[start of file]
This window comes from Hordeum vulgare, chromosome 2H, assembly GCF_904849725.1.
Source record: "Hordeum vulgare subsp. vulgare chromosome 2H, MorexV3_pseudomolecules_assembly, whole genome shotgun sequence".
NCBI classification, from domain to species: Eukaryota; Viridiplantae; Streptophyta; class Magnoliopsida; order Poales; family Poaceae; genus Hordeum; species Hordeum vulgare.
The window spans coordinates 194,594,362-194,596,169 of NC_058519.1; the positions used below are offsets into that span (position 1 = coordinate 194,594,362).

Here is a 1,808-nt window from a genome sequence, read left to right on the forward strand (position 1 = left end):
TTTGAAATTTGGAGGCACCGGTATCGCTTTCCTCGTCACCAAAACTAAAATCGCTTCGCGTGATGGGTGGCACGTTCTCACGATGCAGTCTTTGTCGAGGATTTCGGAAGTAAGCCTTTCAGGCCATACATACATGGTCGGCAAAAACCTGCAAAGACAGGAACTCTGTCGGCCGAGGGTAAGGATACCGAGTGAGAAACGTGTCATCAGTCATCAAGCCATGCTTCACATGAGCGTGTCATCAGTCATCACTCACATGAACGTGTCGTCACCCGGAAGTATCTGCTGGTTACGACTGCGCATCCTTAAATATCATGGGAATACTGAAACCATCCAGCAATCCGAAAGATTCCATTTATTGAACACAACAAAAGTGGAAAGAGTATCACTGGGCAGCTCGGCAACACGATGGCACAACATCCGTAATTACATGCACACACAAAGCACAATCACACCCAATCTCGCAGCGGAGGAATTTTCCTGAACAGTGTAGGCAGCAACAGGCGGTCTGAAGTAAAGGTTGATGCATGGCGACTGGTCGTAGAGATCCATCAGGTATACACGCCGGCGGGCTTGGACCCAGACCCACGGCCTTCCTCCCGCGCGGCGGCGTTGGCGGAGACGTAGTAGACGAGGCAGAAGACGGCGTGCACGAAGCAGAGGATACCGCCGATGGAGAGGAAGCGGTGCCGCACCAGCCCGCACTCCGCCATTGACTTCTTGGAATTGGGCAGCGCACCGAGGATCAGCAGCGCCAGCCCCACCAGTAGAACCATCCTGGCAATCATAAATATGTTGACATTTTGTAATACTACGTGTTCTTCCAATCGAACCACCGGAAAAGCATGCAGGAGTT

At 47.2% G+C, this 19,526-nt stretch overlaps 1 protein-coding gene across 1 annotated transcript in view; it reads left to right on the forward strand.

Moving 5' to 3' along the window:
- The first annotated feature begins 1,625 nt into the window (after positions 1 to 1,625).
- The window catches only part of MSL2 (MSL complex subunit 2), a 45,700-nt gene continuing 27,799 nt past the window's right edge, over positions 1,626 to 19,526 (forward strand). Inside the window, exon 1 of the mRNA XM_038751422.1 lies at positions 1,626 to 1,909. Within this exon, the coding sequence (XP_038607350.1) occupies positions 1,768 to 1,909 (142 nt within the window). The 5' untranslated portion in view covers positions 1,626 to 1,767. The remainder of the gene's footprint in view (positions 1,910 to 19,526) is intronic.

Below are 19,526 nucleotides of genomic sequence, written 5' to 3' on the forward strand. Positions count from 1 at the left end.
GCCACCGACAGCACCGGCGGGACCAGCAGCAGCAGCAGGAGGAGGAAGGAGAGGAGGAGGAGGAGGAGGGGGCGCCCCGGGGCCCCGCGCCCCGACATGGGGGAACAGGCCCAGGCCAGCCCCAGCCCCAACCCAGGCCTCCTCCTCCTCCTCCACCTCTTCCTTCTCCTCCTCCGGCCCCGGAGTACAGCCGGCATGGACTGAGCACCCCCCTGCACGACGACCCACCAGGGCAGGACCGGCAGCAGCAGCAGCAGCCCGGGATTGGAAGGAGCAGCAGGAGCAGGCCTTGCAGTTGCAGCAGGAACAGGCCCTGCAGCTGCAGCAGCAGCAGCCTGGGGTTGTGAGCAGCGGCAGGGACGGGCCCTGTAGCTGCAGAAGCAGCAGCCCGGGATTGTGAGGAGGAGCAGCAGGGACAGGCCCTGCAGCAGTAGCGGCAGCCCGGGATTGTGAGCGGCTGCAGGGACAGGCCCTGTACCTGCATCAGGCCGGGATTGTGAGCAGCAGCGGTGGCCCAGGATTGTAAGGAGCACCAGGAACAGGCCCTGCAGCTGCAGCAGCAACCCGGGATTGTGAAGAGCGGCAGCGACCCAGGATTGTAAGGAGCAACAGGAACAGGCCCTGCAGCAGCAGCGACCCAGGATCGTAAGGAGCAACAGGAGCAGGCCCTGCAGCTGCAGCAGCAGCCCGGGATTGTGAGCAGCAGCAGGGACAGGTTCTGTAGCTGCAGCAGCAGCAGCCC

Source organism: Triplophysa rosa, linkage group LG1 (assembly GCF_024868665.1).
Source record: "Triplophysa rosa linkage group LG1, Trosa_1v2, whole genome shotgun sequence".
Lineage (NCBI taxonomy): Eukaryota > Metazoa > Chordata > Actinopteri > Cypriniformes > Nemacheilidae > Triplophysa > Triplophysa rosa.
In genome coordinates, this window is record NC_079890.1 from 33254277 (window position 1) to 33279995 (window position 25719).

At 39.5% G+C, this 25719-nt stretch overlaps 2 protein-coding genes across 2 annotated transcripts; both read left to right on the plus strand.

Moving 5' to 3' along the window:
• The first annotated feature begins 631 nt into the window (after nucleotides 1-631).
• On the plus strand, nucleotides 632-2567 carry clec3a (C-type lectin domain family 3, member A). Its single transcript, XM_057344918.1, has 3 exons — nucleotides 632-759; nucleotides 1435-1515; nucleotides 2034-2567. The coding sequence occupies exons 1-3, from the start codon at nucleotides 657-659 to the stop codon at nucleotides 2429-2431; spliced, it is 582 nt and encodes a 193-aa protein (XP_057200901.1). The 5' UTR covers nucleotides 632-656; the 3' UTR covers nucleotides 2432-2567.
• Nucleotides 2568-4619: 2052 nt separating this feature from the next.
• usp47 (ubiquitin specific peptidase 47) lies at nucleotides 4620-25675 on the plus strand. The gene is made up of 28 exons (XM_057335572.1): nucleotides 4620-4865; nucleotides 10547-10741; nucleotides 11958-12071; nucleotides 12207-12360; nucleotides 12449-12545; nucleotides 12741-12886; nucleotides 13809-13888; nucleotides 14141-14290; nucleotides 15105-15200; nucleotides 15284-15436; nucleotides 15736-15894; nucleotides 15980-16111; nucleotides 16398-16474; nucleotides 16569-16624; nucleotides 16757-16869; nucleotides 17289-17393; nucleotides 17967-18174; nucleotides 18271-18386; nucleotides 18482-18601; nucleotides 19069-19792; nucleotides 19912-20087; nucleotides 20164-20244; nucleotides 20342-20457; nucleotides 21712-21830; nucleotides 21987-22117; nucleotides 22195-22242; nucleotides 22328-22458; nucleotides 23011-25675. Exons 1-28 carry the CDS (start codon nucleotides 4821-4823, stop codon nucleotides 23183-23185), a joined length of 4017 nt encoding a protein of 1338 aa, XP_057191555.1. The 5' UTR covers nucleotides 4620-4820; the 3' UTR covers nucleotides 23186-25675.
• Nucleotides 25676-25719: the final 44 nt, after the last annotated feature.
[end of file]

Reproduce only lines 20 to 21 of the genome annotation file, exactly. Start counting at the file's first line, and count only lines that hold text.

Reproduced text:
• On the plus strand, nucleotides 632-2567 carry clec3a (C-type lectin domain family 3, member A). Its single transcript, XM_057344918.1, has 3 exons — nucleotides 632-759; nucleotides 1435-1515; nucleotides 2034-2567. The coding sequence occupies exons 1-3, from the start codon at nucleotides 657-659 to the stop codon at nucleotides 2429-2431; spliced, it is 582 nt and encodes a 193-aa protein (XP_057200901.1). The 5' UTR covers nucleotides 632-656; the 3' UTR covers nucleotides 2432-2567.
• Nucleotides 2568-4619: 2052 nt separating this feature from the next.